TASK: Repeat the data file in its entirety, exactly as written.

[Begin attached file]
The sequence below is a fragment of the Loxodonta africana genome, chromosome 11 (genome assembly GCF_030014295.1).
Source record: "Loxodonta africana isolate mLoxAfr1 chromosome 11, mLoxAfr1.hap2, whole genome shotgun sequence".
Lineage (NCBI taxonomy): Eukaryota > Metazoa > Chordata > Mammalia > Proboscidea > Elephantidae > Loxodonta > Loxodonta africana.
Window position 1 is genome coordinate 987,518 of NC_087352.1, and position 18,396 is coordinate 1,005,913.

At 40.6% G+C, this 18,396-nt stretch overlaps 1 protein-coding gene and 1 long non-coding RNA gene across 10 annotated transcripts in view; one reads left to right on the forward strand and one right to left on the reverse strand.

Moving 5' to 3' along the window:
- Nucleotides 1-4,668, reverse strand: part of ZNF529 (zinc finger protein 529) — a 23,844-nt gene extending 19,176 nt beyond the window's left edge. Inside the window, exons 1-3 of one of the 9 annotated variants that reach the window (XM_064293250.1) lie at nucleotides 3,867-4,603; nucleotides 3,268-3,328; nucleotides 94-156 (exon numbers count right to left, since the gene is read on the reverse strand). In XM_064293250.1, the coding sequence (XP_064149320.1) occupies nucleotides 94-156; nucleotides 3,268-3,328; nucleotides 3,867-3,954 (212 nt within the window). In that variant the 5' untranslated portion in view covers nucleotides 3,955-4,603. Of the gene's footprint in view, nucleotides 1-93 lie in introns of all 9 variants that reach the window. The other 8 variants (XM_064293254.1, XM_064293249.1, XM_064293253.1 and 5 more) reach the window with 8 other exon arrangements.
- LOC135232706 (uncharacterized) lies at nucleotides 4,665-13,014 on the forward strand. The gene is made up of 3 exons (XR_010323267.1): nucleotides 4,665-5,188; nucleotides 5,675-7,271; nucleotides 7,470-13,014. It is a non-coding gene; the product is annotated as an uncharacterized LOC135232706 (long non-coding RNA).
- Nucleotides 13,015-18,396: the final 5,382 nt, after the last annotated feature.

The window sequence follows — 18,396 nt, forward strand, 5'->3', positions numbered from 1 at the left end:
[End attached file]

The sequence below is a fragment of the Loxodonta africana genome, chromosome 11 (genome assembly GCF_030014295.1).
Source record: "Loxodonta africana isolate mLoxAfr1 chromosome 11, mLoxAfr1.hap2, whole genome shotgun sequence".
Lineage (NCBI taxonomy): Eukaryota > Metazoa > Chordata > Mammalia > Proboscidea > Elephantidae > Loxodonta > Loxodonta africana.
Window position 1 is genome coordinate 987,518 of NC_087352.1, and position 18,396 is coordinate 1,005,913.

At 40.6% G+C, this 18,396-nt stretch overlaps 1 protein-coding gene and 1 long non-coding RNA gene across 10 annotated transcripts in view; one reads left to right on the forward strand and one right to left on the reverse strand.

Moving 5' to 3' along the window:
- Nucleotides 1-4,668, reverse strand: part of ZNF529 (zinc finger protein 529) — a 23,844-nt gene extending 19,176 nt beyond the window's left edge. Inside the window, exons 1-3 of one of the 9 annotated variants that reach the window (XM_064293250.1) lie at nucleotides 3,867-4,603; nucleotides 3,268-3,328; nucleotides 94-156 (exon numbers count right to left, since the gene is read on the reverse strand). In XM_064293250.1, the coding sequence (XP_064149320.1) occupies nucleotides 94-156; nucleotides 3,268-3,328; nucleotides 3,867-3,954 (212 nt within the window). In that variant the 5' untranslated portion in view covers nucleotides 3,955-4,603. Of the gene's footprint in view, nucleotides 1-93 lie in introns of all 9 variants that reach the window. The other 8 variants (XM_064293254.1, XM_064293249.1, XM_064293253.1 and 5 more) reach the window with 8 other exon arrangements.
- LOC135232706 (uncharacterized) lies at nucleotides 4,665-13,014 on the forward strand. The gene is made up of 3 exons (XR_010323267.1): nucleotides 4,665-5,188; nucleotides 5,675-7,271; nucleotides 7,470-13,014. It is a non-coding gene; the product is annotated as an uncharacterized LOC135232706 (long non-coding RNA).
- Nucleotides 13,015-18,396: the final 5,382 nt, after the last annotated feature.

The window sequence follows — 18,396 nt, forward strand, 5'->3', positions numbered from 1 at the left end: